Originally published February 18 2015
Third banker mysteriously dies this year, joining 36 banker deaths from 2014
by J. D. Heyes
(NaturalNews) A third international banker has died mysteriously since the first of the year, following an unusual amount of deaths among the financial professionals -- 36 -- in all of 2014.
As reported by Zero Hedge, the latest casualty is Chris Van Eeghen, 42, of Amsterdam firm ABN Amro, who reportedly committed suicide, though it came as a major shock to most who knew him. What's more, Van Eeghen is the fourth ABN Amro banker to "commit suicide" in the past few years.
As further reported by Quote magazine, the suicide of Van Eeghan -- who was head of corporate finance and capital markets -- "startled" his friends and colleagues, who all said he "had a great reputation" at work, had come from an "illustrious family," and briefly enjoyed national fame as the boyfriend of a famous model/actress.
As one colleague noted, "He was always cheerful, good mood, and apparently he had everything your heart desired. He never sat in the pit, never was down, so I was extremely surprised. I can not understand."
A plot or - not?
Zero Hedge reported that one of Van Eeghen's colleagues noted recently that his job title on his Facebook page was prefaced by the word "former."
Again, in all, 36 bankers and financial pros died last year, and that has a number of observers shaking their heads, including Rick Moran over at The American Thinker website:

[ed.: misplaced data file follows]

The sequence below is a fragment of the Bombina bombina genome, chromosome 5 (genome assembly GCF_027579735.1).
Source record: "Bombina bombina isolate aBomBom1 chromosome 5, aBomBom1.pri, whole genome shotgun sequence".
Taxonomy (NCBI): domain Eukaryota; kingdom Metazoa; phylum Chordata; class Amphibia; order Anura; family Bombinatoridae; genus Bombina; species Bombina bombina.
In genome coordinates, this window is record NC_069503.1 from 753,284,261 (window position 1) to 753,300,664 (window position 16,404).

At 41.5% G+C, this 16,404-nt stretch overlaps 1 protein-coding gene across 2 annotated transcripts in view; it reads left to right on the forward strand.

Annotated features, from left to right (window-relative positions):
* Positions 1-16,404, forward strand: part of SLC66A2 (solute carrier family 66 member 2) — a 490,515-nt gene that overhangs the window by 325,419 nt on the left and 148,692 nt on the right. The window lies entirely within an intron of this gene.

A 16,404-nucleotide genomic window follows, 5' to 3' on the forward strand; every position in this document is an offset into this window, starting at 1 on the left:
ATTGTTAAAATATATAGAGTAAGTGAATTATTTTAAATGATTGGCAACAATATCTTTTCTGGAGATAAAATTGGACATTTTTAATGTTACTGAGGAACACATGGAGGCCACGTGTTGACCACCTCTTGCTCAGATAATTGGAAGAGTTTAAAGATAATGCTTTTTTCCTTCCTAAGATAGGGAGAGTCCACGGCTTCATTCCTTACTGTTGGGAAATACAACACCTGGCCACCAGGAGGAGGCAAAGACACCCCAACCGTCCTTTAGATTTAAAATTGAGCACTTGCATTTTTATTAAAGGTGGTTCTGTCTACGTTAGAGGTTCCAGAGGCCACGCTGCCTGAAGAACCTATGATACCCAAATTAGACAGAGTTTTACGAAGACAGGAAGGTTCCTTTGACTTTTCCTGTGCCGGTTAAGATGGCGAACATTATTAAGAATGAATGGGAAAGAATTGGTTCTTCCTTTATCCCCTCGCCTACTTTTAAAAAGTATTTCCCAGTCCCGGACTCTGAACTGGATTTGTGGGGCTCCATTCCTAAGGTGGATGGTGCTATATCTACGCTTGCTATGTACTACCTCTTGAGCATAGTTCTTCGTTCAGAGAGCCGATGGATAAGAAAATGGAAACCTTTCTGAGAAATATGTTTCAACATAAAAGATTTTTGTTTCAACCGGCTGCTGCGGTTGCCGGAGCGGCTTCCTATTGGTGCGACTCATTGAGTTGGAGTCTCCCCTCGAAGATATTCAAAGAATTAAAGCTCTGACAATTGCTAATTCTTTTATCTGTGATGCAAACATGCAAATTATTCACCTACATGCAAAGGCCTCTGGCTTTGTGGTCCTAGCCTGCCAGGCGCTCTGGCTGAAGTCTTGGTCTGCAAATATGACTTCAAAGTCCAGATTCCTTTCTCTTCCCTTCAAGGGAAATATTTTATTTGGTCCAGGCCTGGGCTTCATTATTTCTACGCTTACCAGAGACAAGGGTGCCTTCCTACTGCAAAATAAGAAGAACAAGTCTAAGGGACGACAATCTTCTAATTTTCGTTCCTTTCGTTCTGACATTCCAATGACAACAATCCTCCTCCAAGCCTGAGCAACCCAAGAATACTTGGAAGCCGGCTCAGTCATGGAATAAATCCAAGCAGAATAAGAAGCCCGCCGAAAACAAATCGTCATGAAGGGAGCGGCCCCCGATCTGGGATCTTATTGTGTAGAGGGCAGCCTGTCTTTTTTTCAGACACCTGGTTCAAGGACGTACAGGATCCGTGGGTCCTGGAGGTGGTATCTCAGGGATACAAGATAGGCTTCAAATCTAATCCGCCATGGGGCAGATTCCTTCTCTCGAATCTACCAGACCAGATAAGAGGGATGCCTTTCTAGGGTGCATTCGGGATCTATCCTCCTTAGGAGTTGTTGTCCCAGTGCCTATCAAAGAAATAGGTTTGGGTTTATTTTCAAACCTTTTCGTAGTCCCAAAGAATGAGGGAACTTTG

This is either the most interesting case of coincidental deaths or one of the most evil plots in modern history.
Western bankers are dropping dead all over the place - most of them youngish and in good health. There appear to be an unusual number of suicides and "unexplained" deaths.
Last year, 36 bankers died. There have been 3 already this year, including the latest - a Dutch financier who worked for Amro bank.
So, Moran and others are asking, is this some sort of plot or conspiracy? Maybe -- but again, maybe not. Banking is a high-risk, high-stress profession, especially international banking, the level most of those who have died recently reached. It is a profession with more than an average number of suicides, as Moran noted.
"No evidence of foul play"
So what's going on? In all likelihood, it isn't a plot. Banking -- especially at the level that most of these bankers had reached -- is a stressful occupation with more than the average number of suicides.
"It's also logical that such stress could lead to an early death due to heart attack or stroke," Moran notes further.
And thus far, there is no evidence of foul play; no one has been charged with murdering any of the bankers, at least officially.
"So either the plotters are spectacularly competent in fooling authorities, or there is nothing fishy at all about these deaths," Moran notes.
Other media are also keeping an eye on the growing tally.
On February 18, 2014, the New York Post reported that a third JPMorgan finance professional, 33-year-old Li Junjie, had leapt to his death, jumping from the 30-story roof of the financial giant's Hong Kong office.
The paper reported in its online editions:
Li Junjie recently told a colleague he was under heavy work-related stress, a police investigator said.
Shortly after lunch on Tuesday, the JPM banker went to the roof of the downtown building. Police came to the building and tried unsuccessfully to talk him out of jumping, according to one local report.
The authorities said no suicide note was found.
About a month earlier, Gabriel Magee, 39, a vice president with JPMorgan's corporate and investment bank technology arm in the UK, jumped off the roof of the bank's 33-story Canary Wharf business tower in London.
And Feb. 3, "Ryan Henry Crane, 37, a JPM executive director who worked in New York, was found dead inside his Stamford, Conn., home," the Post reported.
We'll keep an eye on this evolving story here at Natural News.
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